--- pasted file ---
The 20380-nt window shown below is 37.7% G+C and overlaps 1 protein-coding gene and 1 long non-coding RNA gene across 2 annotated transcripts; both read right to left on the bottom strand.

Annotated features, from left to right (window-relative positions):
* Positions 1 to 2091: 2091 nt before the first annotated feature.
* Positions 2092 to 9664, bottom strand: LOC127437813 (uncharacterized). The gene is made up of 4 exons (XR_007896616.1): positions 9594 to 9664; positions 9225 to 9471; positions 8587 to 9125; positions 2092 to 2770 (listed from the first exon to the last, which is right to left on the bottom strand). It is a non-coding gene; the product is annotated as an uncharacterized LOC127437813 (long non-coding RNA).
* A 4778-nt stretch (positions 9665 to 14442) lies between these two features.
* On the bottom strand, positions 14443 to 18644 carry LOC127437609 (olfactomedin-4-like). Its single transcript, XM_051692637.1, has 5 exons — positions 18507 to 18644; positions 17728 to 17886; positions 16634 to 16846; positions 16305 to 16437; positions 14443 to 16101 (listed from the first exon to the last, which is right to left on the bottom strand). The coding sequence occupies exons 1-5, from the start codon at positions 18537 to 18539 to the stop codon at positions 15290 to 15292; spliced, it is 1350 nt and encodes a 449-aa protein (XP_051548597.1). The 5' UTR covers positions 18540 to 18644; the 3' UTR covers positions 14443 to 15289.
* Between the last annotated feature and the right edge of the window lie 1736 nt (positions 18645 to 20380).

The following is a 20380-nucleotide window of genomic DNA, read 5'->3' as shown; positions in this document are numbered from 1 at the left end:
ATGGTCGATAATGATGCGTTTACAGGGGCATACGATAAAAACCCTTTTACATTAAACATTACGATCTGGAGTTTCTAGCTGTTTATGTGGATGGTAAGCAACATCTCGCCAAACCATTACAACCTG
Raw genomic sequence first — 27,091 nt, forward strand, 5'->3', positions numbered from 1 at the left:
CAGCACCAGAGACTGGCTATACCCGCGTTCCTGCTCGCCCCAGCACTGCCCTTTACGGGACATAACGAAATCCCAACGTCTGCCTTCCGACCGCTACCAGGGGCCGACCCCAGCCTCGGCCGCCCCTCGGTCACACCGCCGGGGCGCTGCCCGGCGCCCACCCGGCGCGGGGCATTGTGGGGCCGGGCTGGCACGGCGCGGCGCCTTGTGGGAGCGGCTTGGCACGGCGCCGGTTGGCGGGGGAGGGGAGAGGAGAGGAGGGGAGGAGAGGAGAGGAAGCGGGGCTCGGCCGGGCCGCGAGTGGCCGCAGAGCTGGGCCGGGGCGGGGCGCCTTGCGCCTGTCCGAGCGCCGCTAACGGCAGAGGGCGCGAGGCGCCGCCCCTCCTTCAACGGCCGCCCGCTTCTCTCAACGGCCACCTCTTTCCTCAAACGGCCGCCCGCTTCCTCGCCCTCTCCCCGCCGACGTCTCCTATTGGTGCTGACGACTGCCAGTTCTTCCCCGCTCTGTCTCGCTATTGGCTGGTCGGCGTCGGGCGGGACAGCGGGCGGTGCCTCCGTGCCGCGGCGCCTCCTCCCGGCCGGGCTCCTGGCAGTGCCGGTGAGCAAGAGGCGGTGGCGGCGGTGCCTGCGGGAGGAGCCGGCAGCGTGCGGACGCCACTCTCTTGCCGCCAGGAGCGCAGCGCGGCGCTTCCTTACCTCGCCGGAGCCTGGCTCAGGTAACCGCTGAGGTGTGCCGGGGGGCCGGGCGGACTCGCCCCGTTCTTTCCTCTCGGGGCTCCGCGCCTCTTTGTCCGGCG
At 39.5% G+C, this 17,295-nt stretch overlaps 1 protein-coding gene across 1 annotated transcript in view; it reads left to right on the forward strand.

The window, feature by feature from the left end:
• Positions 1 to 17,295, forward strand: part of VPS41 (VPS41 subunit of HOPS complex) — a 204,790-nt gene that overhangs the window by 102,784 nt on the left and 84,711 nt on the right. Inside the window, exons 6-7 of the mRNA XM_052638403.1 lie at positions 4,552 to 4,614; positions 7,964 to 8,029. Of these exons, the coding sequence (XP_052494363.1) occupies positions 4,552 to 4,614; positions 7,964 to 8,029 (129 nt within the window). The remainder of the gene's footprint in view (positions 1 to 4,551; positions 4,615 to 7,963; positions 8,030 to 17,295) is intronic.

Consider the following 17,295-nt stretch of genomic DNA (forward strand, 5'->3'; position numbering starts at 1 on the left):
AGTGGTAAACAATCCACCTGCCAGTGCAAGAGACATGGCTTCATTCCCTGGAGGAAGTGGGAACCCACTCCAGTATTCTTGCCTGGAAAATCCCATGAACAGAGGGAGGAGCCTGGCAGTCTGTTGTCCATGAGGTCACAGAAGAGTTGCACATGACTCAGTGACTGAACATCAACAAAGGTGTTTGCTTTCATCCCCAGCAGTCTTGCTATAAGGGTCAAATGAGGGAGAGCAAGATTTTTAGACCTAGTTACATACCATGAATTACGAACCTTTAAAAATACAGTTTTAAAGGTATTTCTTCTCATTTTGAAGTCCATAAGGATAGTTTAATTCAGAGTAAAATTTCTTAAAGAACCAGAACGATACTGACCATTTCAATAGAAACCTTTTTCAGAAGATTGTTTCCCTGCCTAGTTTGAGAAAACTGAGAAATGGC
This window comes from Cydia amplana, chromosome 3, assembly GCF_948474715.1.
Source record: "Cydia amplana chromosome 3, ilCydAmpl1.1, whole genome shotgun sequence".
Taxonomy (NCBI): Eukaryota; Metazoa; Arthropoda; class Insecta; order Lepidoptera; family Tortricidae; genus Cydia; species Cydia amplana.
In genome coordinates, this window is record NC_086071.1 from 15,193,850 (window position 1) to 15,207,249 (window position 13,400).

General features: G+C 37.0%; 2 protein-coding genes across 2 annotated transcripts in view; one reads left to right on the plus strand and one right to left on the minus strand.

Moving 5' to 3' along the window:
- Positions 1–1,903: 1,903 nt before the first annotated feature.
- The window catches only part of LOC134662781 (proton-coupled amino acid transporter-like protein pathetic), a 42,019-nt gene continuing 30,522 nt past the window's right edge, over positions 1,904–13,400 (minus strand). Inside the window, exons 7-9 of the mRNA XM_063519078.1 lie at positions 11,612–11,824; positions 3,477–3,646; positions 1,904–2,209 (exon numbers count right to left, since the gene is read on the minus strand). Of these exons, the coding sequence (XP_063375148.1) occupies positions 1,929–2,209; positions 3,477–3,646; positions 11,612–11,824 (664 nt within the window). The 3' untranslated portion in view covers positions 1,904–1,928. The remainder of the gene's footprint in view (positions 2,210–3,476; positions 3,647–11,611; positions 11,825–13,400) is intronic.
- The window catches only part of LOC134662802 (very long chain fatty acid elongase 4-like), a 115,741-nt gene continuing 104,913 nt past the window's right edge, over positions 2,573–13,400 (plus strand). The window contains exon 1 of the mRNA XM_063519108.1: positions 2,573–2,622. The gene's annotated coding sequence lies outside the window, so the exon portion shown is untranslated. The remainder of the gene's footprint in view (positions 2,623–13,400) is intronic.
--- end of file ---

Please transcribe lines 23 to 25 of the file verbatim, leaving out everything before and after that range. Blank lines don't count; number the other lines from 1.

- Positions 1–1,903: 1,903 nt before the first annotated feature.
- The window catches only part of LOC134662781 (proton-coupled amino acid transporter-like protein pathetic), a 42,019-nt gene continuing 30,522 nt past the window's right edge, over positions 1,904–13,400 (minus strand). Inside the window, exons 7-9 of the mRNA XM_063519078.1 lie at positions 11,612–11,824; positions 3,477–3,646; positions 1,904–2,209 (exon numbers count right to left, since the gene is read on the minus strand). Of these exons, the coding sequence (XP_063375148.1) occupies positions 1,929–2,209; positions 3,477–3,646; positions 11,612–11,824 (664 nt within the window). The 3' untranslated portion in view covers positions 1,904–1,928. The remainder of the gene's footprint in view (positions 2,210–3,476; positions 3,647–11,611; positions 11,825–13,400) is intronic.
- The window catches only part of LOC134662802 (very long chain fatty acid elongase 4-like), a 115,741-nt gene continuing 104,913 nt past the window's right edge, over positions 2,573–13,400 (plus strand). The window contains exon 1 of the mRNA XM_063519108.1: positions 2,573–2,622. The gene's annotated coding sequence lies outside the window, so the exon portion shown is untranslated. The remainder of the gene's footprint in view (positions 2,623–13,400) is intronic.